Tofu Green Curry and Healthy Cooking

Because I’m soft and lumpy after a winter of relative leisure and because I need to harden up quick if I’m going to make it through this farming season, I’m trying to eat a lot healthier. Not that I’ve ever eaten that badly. At the house we eat fresh, local and something between vegetarian and vegan. We cook everything from scratch and we know how to do it. I grew up cooking in restaurants. My wife came up in bakeries and delis. Which is to say, we know how to make real yummy food using lots of fat and salt. We know how to pair good food with good drink. We know how to bake bread and we know a few things about sweets. Not that any of this is inherently bad. Food is important and we certainly enjoy our meals around here. But at some point it becomes about health. It becomes about having the vigor to do the things I want to do. And it becomes a problem when I need to get (and stay) “farm-lean”.

“You can pay your farmer or you can pay your doctor.” As a natural foods grocer and a farmer I’ve been hearing this for years. But honestly, for a long time I didn’t really buy it. Sure, buy organic and avoid a lot of toxins. That made enough sense to devote a career to. But food as medicine? Really? I’ll turn my organic russets into some nice pomme frites, thank you. At least that’s how I felt until very recently.

The more I read (and especially here) and the more I study, the more I believe that nutrient dense food, cooked responsibly is essential to good health. For me good eating, healthy eating, is becoming about getting much more nutrition from far fewer calories. Most days, for most meals, I choose to avoid high calorie/low nutrient foods (sugar, oil, animal products, processed and refined foods), and focus on things that provide more nutrition per calories (good list at the bottom here). One might think my new mantra might sterilize and take the fun out of food. Quite the opposite, it challenges my skill and creativity to cook this way. And there’s always room for an occasional indulgence. But, as I said, most days I try to keep it clean.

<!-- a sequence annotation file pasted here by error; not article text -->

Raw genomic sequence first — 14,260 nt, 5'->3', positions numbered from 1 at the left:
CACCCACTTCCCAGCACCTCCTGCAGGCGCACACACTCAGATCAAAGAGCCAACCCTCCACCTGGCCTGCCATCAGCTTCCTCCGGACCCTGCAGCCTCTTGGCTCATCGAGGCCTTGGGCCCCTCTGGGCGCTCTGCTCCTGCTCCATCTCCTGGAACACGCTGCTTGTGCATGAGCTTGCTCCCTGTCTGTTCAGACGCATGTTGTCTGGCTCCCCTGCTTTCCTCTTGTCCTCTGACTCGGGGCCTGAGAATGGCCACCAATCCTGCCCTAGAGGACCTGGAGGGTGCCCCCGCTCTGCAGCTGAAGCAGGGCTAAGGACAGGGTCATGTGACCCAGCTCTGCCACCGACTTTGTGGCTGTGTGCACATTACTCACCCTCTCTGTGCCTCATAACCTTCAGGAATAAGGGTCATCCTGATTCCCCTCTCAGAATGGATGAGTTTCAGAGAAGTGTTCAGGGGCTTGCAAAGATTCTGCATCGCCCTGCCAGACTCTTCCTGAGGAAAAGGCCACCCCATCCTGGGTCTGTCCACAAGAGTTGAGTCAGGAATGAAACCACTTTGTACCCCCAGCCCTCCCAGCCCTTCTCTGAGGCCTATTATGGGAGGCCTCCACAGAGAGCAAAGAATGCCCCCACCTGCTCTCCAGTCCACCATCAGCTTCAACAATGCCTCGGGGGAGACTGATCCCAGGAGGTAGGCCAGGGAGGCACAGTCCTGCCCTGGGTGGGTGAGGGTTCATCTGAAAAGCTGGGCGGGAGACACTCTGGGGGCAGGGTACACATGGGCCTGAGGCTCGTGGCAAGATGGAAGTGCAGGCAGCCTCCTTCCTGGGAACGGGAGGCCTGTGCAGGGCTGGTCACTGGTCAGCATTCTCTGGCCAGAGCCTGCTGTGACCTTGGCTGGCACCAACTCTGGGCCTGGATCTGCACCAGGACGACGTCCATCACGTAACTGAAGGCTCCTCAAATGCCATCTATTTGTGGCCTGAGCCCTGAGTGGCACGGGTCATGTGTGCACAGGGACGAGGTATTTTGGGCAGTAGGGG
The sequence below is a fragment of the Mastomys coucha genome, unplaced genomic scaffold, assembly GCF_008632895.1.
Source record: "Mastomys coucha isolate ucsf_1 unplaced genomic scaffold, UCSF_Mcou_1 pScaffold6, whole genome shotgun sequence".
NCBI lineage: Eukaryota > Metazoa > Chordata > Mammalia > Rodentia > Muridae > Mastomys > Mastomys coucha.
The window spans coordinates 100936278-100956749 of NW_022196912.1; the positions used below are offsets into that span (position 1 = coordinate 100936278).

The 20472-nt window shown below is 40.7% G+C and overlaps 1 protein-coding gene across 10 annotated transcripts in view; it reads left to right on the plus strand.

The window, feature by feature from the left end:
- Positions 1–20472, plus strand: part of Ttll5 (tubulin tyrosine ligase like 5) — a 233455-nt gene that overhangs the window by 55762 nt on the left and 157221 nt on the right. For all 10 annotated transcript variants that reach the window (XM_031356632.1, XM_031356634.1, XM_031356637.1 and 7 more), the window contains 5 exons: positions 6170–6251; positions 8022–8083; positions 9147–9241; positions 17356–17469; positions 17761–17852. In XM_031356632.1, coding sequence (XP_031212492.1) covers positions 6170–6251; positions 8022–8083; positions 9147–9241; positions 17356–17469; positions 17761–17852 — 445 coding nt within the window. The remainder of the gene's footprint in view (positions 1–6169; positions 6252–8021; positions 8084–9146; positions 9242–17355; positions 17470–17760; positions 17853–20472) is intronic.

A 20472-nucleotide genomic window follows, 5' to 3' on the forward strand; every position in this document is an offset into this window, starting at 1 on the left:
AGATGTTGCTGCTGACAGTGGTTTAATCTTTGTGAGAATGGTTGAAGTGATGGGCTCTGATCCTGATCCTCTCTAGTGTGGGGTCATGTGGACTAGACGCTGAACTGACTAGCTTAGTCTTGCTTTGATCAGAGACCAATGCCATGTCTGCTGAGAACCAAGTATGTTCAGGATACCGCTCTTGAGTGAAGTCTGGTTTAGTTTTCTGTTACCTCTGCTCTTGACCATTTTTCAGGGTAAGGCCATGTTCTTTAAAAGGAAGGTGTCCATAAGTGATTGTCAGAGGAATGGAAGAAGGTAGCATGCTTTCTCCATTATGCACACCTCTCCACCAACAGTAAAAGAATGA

I love a good curry but traditionally made, they tend to be very high calorie meals providing only moderate nutrition. This recipe for a healthier green curry omits both the oil I’d normally have used sauteing the vegetables and the very high fat coconut milk I’d have used to thicken the sauce and provide richness. Instead, this recipe uses low calorie (but thin) coconut water, almond milk for richness and it’s thickened with non-GMO, organic corn starch. It’s not quite as rich as a traditional curry but when well thickened with the corn starch slurry it’s every bit as velvety and satisfying.

My version uses tofu, a perplexing ingredient for many people. I’ve found the secret to cooking good tofu is to always cook it twice. Here, it’s steamed for 15-20 minutes before being simmered in the broth.

Healthy Tofu Green Curry

A nutrient dense, lower cal option

ingredients

  • 1 ea red and green pepper, diced into 1″ pieces
  • 1 medium yellow onion, diced 1″
  • 1 lb organic extra hard tofu, cubed 1″
  • 2 cups unsweetened almond milk
  • 2 cups coconut water
  • 2 tablespoons Non-GMO, Organic corn starch
  • 1-2 tablespoons green curry paste (quantity to taste)
  • sea salt

method

Steam (or bake, or grill, or whatever) the tofu for 15-20 minutes or until it’s noticeably drier and denser.
Get a pan hot (no oil), add onion and a tablespoon water. The water will get the onion cooking and you can proceed to sweat it as you would have in a traditional oil based sauté, adding a few more drops of water if it sticks. When the onion wilts, add the peppers and another tablespoon water. Stir the pan to deglaze any residue. In a bowl, combine almond milk, coconut water and curry paste. Stir until the paste is dissolved. When peppers turn bright red and green, add milk mixture. In a bowl, combine corn starch with 1/8 cup of water and stir into a slurry. Add the slurry to the pot while stirring. Bring the veggie/milk to a vigorous boil and in a few seconds the sauce will thicken and become velvety. Add tofu and cook at a simmer for 3-5 minutes. Adjust the curry’s thickness by adding water to thin or a bit more slurry to thicken. Adjust for salt and serve hot with brown rice.

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